The essential qualities that companies are looking for in their corporate communicators are changing, as Andrew Cave discovers
Andrew Cave is a freelance journalist, who writes the weekly business profile in The Sunday Telegraph as well as several other regular features for the Daily Telegraph. He has recently published his first book, The Secrets of CEOs
A decade ago, this spoof advert for a corporate communications director might not have made much sense. Zuckerberg was still at high school and most people would have defined a social network as a golf club or a wine-tasting circle.
But since 2001, there's not only been a second dotcom bubble around Facebook and Twitter but also the biggest financial crisis in capitalism's history and the arrival of a much more international, connected world.
In rapidly-changing times, requirements for corporate communications chiefs will surely follow suit. And recruiters say that is exactly what is happening, with clients producing everexpanding wish-lists of attributes.
Once upon a time, companies wanted former journalists with detailed insider knowledge of how newsrooms were run and how editors thought, so as to maximise their influence. However, in a much more regulated world, post-crisis, headhunters say companies are now looking much more towards government and regulators.
They are also seeking much higher levels of financial literacy and technological know-how than previously and, perhaps worryingly for some lifetime PR people, they are very attracted by people with experience of how business really works.
Nick Helsby, managing director of executive search specialist Watson Helsby, believes the changed requirements are simply about meeting new corporate challenges. He says: 'The biggest change for most companies has been the increase in the range of stakeholders they have to deal with and the fact that digital media has given them both a voice and influence they did not previously have.
'There's been enormous growth in the influence of indirect stakeholders, such as NGOs, community activists, single issue groups, online networks who have tasked businesses with a broader set of expectations, such as combating climate change, obesity, HIV and human rights abuses.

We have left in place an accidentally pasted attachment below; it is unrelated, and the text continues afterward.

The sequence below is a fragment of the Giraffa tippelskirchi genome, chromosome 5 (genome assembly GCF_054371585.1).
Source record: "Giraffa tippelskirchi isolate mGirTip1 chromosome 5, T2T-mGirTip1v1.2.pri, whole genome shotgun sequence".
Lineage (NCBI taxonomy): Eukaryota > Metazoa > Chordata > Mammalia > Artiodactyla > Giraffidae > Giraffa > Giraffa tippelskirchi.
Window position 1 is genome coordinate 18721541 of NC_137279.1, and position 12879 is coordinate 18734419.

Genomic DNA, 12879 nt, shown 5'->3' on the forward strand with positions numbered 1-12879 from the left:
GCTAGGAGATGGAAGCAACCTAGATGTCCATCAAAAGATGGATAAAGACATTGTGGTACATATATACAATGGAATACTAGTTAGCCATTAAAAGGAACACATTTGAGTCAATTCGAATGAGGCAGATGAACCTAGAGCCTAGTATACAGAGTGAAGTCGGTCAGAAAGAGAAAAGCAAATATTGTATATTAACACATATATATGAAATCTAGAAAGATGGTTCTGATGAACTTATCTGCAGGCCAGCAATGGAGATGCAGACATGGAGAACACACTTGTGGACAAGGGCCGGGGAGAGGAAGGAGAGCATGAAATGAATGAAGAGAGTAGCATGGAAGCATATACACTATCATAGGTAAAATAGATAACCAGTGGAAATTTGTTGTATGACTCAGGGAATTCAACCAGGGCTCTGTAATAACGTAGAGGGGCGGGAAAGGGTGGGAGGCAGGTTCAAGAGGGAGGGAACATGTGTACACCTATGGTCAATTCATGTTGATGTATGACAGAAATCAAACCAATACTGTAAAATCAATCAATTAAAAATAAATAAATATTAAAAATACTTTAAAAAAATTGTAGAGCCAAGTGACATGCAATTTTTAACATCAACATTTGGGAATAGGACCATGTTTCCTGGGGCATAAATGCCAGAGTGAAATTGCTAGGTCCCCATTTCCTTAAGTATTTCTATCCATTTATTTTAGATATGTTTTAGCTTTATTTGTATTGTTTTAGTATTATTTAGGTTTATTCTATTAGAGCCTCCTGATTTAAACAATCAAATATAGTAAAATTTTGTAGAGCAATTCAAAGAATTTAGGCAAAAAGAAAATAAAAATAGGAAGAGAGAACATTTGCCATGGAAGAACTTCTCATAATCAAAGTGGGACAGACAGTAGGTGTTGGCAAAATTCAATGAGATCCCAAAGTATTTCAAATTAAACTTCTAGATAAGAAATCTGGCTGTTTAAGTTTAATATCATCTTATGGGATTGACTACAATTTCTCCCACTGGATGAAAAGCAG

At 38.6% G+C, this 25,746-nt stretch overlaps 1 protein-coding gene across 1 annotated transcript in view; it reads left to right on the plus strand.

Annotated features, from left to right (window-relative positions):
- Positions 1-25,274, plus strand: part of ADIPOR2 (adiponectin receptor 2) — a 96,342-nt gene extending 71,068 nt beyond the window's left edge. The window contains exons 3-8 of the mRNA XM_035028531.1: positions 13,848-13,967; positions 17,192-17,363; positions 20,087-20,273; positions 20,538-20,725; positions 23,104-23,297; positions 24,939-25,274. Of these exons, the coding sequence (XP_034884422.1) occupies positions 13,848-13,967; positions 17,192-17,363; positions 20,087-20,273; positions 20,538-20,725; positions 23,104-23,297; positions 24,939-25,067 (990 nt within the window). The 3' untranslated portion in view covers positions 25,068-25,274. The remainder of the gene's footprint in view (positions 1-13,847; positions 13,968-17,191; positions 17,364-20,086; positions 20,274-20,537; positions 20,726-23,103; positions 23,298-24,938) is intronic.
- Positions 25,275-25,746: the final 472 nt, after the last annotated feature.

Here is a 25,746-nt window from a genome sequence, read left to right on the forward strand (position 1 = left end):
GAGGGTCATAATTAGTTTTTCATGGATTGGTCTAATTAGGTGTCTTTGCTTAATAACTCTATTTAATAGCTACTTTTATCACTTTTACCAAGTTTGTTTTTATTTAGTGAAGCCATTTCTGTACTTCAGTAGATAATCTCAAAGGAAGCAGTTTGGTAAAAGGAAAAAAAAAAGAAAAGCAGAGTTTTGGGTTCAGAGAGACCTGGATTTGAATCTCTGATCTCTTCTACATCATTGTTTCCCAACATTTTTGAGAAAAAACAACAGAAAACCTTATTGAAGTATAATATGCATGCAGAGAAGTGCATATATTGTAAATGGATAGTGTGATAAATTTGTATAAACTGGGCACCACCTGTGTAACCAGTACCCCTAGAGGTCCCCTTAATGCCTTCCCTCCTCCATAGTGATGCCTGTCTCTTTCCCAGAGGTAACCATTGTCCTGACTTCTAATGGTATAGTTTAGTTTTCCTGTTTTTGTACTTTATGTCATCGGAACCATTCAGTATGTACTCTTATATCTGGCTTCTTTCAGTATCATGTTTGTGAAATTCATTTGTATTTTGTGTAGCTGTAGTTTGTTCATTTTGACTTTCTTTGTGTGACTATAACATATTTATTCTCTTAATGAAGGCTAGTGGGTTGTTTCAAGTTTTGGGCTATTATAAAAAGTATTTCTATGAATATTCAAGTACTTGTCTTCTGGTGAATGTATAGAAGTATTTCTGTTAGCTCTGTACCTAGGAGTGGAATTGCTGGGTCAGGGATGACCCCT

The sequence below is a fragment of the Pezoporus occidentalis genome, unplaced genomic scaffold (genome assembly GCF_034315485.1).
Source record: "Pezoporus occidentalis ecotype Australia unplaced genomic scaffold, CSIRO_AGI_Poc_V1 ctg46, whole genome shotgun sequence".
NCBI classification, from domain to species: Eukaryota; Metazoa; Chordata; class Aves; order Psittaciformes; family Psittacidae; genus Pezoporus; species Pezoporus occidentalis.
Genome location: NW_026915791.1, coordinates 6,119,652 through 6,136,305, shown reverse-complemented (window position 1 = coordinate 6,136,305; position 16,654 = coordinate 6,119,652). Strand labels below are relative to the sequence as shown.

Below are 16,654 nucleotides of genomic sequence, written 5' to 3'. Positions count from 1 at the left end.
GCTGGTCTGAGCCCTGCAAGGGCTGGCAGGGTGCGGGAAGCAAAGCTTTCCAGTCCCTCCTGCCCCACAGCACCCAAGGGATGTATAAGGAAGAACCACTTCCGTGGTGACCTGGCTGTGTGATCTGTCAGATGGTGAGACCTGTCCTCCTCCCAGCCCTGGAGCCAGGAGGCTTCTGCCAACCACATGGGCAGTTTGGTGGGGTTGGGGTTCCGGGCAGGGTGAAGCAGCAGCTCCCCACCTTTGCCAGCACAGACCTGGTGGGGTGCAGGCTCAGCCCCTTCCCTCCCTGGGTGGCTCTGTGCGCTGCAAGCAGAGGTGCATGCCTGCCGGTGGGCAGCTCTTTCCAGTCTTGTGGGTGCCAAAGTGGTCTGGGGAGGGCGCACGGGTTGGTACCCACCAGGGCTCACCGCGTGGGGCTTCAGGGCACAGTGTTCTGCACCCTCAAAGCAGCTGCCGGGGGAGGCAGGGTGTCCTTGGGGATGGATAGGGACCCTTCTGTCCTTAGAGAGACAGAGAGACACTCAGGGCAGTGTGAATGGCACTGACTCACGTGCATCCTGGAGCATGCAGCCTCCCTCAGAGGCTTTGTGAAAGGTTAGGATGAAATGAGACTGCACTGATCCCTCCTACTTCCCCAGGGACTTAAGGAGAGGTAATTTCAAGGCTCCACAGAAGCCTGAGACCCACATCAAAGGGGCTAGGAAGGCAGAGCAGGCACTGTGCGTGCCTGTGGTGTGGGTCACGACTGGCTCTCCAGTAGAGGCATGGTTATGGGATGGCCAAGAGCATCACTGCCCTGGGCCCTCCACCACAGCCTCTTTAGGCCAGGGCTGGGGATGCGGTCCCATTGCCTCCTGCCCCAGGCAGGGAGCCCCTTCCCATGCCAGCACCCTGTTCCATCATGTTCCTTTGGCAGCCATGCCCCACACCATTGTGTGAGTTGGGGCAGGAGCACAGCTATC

'In addition, the proliferation of media technologies and outlets, along with the emergence of new web-based participatory media has given individuals and organisations new tools to subject companies to wider and faster scrutiny.'
The increasing attractiveness of communicators with government backgrounds is but one result of the greater pressures that corporations are under. Job moves in recent years include Howell James from the Cabinet Office to become Barclays' director of corporate affairs; Sue Garrard from the Department for Work and Pensions to the role of Unilever's senior vice-president of global communications and Clare Harbord from the Ministry of Justice to corporate affairs director of airports group BAA.
Elsewhere, Tesco has appointed Tom Curry, head of media at the Olympic Delivery Authority, as UK communications director, while DJ Collins, director of communications and public policy for Google in Europe, the Middle East and Africa, is a former UK government head of news.
Connections in government
'Anyone who wants to be a corporate communications director should try to get exposure to government networks,' says one senior headhunter. 'It's perhaps more important than investor relations now. Boards nowadays want gravitas and connections.'
There are other important changes too. 'The key quality everybody wants these days is the ability to run an integrated campaign,' says Rebecca Whitney, managing partner of specialist communications executive search agency Armstrong Hope. 'In the past, communication directors were regarded as press and media spokesmen. Nowadays, companies often want someone who can take on all external communications. That's why the job is often called corporate affairs, rather than corporate communications.'
Whitney says candidates for such roles need to be able to hit the ground running in rapidly-changing markets, which means that there is much less hiring across industry sectors. 'In the past, we have taken people from pharmaceuticals companies and put them in charge of corporate communications at telecom companies but that's happening much less now,' she states. 'It's no good starting a job as corporate communications director and saying that you don't know anyone on the select committee overseeing the sector. Companies are looking for people who have immediate contacts in the relevant areas.'
Equally, knowledge of digital and social media is moving rapidly from a 'nice-to-have' to a quality that's fast becoming essential for corporate communications directors. 'Corporate communications is unrecognisable from ten years ago because of the way that the Internet now dominates communications,' says Narda Shirley, director of public relations agency Gong Communications.